Thus, it is the job of the manager to supervise the workers very closely for them to accomplish their job tasks. By contrast, Theory Y assumes that workers are inherently hard working and enjoy their work. Consequently, the manager needs not keep a close eye on them for them to perform their work. Instead, they should leave them alone provided they do the work within the stipulated timeframe. While not stating it expressly, the supervisors at Walmart Bellingham, especially those of employees handling merchandise, behaved in manner to suggest that they did not believe that, left on their own, the workers could do their work.
The supervisors were on the backs on their juniors most of the time. Some of them could be seen "demonstrating" how and how not to display items on the shelves. None of the workers was new to their work. Some supervisors were clearly lording it over their subordinates to the extent they became a distraction to shoppers. The branch manager also frequented the till area. The behavior of the branch manager and their supervisors tended to indicate that they believed that their juniors had to be pushed for them to do their work.
Several studies at Western Electric Companys Hawthorn plant sought to investigate how the environment affects the productivity of workers (Provided document). In specific terms, the case of the Hawthorne plant, the researchers investigated the effect of intensity of light on worker fatigue and their performance. To the surprise of the researchers, varying brightness had no influence on the performance of the workers. It was only after the light had been deemed that the workers stopped working; naturally, the building had become too dim for any to see anything.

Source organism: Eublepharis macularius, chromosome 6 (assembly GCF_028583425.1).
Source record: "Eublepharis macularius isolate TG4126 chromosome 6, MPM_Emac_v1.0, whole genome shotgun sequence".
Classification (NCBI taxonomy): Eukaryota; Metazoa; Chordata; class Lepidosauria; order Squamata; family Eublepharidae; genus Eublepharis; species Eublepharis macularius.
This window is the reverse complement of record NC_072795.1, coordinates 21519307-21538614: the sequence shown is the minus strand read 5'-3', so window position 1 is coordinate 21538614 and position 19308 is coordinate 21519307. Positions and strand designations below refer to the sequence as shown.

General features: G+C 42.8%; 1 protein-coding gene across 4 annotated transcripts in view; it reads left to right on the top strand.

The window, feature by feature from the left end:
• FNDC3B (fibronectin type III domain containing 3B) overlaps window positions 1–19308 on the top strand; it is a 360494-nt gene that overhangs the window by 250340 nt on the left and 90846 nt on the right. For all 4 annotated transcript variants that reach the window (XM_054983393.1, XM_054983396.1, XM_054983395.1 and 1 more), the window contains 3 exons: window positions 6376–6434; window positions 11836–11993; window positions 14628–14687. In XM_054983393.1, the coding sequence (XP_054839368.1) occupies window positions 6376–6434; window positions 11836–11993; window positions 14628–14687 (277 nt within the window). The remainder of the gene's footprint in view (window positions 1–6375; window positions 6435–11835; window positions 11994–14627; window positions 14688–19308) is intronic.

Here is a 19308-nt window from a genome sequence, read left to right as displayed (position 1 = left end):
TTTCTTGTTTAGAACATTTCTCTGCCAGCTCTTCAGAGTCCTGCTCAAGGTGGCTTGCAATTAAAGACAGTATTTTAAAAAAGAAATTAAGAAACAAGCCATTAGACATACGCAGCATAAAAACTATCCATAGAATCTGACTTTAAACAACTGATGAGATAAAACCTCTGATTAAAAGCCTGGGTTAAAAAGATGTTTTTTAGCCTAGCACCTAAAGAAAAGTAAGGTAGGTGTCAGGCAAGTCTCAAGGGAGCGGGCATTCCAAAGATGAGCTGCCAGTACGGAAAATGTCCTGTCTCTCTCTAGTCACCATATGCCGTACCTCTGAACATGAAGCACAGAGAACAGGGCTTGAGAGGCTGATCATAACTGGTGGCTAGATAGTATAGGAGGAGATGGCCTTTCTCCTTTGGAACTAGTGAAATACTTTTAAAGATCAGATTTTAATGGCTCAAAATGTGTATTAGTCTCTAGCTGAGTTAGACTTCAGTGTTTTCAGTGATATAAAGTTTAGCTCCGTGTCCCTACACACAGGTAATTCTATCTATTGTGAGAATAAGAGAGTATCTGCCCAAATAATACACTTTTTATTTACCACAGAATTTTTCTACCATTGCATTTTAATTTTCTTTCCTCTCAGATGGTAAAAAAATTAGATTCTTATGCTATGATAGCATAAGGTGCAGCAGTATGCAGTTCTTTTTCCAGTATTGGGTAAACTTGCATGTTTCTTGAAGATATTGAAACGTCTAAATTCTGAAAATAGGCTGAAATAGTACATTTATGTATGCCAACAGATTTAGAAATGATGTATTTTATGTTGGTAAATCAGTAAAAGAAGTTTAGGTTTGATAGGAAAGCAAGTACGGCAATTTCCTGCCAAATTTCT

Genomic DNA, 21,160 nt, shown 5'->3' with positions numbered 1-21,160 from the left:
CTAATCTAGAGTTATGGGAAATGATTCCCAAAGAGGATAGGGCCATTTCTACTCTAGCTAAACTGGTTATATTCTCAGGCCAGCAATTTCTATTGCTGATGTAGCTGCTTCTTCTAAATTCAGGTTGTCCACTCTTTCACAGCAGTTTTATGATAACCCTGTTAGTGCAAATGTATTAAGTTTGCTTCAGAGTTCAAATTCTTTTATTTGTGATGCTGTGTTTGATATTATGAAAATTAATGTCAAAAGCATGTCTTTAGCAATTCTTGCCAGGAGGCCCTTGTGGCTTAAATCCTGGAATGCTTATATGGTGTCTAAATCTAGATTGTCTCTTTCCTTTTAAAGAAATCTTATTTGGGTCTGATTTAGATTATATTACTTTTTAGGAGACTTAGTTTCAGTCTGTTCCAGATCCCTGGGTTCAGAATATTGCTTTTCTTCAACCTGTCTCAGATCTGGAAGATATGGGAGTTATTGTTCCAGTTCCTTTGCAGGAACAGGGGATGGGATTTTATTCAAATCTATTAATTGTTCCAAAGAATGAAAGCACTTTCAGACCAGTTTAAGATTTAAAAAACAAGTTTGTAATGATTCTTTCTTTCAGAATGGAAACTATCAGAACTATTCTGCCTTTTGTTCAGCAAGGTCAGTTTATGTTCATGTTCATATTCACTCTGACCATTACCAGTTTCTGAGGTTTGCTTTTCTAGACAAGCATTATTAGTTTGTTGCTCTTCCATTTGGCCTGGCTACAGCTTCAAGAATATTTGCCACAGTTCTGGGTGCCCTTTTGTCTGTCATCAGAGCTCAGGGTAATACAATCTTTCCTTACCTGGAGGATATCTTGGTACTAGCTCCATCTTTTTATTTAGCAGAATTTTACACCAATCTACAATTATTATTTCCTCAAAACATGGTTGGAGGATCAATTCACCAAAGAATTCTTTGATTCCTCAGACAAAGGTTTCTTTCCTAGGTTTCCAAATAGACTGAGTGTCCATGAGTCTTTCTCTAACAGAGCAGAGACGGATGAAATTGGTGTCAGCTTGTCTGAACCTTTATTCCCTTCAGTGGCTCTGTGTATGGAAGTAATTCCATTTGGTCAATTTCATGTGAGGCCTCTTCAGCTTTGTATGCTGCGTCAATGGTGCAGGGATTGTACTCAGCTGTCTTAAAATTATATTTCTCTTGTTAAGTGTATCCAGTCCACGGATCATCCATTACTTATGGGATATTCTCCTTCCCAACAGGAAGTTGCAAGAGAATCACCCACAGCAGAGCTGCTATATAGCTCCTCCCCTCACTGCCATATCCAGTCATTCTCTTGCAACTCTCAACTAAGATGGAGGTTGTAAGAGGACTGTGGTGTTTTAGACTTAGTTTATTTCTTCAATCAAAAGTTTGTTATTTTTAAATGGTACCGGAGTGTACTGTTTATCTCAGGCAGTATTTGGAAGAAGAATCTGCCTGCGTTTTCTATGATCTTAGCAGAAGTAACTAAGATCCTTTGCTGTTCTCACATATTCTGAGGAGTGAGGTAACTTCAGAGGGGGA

However, the researchers made a strange observation: their presence among and interaction with the workers was affecting their performance. Given the attention they were receiving from the researchers, some workers were so excited that their performance improved. Walmart Bellingham staff reported mixed perceptions of their managers. Some employees believed that their managers were fair and allowed them the space to do their work. Surprisingly, most of those who held this view were the merchandise handlers whose supervisors’ behavior was observed as reported above.
On the other hand, the majority of cashiers perceived their supervisors as controlling. While the supervisors were not asked why they behaved as they did, it is likely due to the sensitive nature of their work.
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